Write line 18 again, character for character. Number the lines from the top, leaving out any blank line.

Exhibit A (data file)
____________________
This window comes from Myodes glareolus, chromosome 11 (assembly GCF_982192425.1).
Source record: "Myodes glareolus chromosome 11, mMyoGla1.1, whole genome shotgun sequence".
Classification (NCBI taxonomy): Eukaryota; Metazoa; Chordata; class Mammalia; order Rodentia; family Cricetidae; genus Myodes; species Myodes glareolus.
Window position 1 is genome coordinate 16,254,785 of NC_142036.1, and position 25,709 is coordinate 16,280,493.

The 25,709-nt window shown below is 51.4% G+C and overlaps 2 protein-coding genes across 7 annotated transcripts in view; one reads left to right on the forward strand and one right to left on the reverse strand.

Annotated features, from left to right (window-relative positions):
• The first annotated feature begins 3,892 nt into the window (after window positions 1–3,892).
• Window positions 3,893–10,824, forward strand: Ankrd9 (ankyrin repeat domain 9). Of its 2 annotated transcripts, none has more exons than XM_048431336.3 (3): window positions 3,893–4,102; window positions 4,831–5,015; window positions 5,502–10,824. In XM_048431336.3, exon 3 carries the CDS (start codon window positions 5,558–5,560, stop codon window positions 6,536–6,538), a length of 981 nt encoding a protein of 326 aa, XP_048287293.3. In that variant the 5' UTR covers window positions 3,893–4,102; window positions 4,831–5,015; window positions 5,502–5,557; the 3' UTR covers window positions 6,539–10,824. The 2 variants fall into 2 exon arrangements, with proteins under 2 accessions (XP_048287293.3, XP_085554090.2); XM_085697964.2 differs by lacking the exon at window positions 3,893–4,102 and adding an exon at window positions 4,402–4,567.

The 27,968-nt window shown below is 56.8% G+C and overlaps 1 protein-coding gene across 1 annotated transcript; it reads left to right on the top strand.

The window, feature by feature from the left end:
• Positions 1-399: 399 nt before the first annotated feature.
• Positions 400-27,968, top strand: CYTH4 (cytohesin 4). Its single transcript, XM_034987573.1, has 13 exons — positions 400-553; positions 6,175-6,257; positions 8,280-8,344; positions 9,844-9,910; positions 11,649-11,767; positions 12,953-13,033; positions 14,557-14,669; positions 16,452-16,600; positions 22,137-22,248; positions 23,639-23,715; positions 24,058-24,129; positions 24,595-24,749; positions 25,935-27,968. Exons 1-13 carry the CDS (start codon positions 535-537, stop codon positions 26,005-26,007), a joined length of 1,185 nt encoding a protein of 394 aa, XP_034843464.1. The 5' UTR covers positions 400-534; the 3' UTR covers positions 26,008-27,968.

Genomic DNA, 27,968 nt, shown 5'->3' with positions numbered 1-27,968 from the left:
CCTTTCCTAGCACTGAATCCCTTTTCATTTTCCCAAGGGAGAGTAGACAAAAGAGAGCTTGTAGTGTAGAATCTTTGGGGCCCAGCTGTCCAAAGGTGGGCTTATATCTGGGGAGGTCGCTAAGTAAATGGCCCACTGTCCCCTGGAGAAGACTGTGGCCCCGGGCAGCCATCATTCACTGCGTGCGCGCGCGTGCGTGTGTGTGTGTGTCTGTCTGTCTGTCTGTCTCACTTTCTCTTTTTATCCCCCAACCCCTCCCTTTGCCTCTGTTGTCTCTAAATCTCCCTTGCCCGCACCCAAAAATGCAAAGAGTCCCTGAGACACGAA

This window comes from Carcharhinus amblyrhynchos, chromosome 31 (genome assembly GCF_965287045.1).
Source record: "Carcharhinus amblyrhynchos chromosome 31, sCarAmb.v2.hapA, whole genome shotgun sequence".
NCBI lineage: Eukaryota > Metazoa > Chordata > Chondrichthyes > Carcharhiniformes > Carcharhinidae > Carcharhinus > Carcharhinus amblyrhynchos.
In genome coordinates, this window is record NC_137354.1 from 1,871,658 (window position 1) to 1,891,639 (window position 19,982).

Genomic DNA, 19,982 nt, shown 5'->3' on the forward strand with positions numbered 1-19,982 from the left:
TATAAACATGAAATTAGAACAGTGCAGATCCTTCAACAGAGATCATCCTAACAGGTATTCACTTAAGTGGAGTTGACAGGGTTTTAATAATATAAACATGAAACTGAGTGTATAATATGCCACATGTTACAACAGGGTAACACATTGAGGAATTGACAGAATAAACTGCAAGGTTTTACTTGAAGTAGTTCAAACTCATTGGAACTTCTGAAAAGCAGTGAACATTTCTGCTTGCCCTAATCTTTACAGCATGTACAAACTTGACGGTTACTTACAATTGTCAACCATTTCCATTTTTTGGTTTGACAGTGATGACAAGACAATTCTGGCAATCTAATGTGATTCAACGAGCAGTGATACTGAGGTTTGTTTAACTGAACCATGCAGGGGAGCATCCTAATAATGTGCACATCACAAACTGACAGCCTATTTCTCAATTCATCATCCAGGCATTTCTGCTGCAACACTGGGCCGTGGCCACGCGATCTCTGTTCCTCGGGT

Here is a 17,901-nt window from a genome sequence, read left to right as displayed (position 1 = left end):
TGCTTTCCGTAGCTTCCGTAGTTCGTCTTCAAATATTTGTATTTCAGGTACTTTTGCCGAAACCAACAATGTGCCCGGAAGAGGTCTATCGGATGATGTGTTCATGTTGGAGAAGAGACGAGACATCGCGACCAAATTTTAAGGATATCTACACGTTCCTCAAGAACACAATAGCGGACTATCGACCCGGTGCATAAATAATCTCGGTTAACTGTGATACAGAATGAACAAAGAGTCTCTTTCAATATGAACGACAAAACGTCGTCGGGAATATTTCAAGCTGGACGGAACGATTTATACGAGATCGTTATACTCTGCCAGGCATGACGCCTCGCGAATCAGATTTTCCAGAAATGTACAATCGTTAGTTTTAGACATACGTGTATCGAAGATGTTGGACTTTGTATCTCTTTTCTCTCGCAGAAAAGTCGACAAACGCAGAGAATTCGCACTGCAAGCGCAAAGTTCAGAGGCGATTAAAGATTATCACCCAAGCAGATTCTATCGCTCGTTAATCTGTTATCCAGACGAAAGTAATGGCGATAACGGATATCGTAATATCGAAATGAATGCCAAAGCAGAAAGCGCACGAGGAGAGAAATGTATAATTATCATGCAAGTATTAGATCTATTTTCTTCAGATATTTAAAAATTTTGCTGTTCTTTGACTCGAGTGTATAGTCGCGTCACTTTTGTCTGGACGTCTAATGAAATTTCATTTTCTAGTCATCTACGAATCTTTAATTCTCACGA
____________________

In genome coordinates, this window is record NC_137354.1 from 1,871,658 (window position 1) to 1,891,639 (window position 19,982).